Nada Kakabadse, Professor of Marketing and Reputation and Dr Candice Chow at Henley Business School, previews ongoing research into how the early formed values of executives and company directors are influencing organisations’ corporate responsibility actions.
Would you hand in a wallet you found on the street? Would you manipulate the reputation of your company for the benefit of competitive positioning or stakeholder opinion?
Our personal values are all about the decisions and moral stands we take. They dictate our view of ourselves and our place in the world, help us understand how others see and judge us, and direct us to take action appropriately.
Why does any of this this matter? Because being aware of our own values is a key part of recognizing what influences our motivations and enables us to act authentically.
Although our values are at the core of our being, the role of executives’ personal values on organisational strategy is often detached from the individual.
Our early studies of executive performance suggest that executive values have significant impact on organisational performance and prove superior to other influences including age, tenure, functional experience and levels of education.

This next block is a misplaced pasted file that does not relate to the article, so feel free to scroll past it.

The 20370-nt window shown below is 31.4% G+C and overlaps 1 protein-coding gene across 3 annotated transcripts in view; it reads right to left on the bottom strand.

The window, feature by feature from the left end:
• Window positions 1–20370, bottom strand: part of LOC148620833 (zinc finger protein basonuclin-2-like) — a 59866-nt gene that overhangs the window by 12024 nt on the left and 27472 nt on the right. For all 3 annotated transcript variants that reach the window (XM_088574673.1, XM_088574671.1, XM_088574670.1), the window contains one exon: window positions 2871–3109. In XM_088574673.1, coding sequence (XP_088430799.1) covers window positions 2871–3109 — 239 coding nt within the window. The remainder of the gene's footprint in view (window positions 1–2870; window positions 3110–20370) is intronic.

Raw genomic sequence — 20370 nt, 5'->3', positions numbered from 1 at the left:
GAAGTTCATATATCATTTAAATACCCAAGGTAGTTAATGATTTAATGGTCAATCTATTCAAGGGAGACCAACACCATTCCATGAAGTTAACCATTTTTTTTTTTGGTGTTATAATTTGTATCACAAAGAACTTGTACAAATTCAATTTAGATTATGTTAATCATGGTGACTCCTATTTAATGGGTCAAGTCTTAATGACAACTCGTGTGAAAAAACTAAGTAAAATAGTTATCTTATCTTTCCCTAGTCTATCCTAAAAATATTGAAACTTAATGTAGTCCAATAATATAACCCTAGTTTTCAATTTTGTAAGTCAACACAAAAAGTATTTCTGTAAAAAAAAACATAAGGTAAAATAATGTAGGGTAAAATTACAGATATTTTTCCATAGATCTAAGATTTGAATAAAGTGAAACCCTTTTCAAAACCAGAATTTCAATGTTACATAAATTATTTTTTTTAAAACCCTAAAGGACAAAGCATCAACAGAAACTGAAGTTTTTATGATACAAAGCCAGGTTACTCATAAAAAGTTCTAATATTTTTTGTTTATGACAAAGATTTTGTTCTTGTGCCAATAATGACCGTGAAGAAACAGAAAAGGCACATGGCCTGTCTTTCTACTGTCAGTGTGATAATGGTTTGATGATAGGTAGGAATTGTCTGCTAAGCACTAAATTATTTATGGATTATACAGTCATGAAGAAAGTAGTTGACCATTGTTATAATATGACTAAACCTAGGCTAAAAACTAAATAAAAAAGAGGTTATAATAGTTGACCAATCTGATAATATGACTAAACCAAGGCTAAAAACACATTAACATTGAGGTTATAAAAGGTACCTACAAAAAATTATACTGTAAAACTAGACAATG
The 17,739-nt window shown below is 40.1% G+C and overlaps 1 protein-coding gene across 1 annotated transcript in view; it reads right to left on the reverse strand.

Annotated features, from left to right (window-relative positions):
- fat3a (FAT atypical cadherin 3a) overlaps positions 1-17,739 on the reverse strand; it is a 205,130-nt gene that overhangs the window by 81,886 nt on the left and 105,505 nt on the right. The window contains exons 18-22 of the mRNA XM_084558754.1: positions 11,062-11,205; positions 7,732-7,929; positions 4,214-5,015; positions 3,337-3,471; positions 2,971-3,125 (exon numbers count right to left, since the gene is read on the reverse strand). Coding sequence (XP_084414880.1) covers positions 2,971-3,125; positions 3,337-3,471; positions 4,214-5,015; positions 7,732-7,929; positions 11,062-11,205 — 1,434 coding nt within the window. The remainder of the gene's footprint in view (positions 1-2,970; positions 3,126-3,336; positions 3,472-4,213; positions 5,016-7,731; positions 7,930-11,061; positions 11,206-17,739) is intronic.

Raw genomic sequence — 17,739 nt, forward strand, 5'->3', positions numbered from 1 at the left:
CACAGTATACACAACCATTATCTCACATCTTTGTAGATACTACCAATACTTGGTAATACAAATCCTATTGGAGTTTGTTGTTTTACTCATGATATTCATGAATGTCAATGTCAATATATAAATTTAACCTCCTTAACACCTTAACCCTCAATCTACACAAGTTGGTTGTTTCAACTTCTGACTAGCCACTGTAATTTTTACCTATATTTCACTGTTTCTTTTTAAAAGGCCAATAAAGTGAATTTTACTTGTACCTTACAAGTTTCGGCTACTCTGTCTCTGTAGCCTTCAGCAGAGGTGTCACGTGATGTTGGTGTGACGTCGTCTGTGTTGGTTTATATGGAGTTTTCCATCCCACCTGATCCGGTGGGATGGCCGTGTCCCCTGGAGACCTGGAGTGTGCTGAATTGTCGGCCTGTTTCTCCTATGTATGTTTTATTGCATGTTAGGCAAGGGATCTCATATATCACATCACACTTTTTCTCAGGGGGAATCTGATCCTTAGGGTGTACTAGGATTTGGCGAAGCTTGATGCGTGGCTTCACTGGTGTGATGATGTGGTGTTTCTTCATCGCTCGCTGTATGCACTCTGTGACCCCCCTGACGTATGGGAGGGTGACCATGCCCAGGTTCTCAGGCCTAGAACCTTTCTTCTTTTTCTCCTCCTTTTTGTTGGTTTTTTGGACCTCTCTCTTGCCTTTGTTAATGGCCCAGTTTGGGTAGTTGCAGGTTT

This in turn suggests that personal values are a more fundamental leadership attribute in how leaders shape their organisations.
However, executive selection often neglects values, despite the fact that they drive tangible results. Market-based economies tend to favor decisions made based on techno-economic optimization. As noted by one executive: “the business mandate, by its very nature, runs counter intuitive to solving society’s problems.”
Making sense of business context
Values influence executives’ and directors’ perceptions of their environment. It helps them make sense of business context, whether this is achieved through information scanning, selection, interpretation or by sharing information with their followers.
Executives’ values act as perceptual filters that indirectly affect their decision-making. Situational factors often confound an individual’s ability to align behaviors with their values. This means that values tend to guide general behavior and direct actions in the guise of goal-setting, as well as how these goals will be achieved.
The voluntary and discretionary nature of Corporate Responsibility (CR), ethical business practices beyond the requirements of law, means that…
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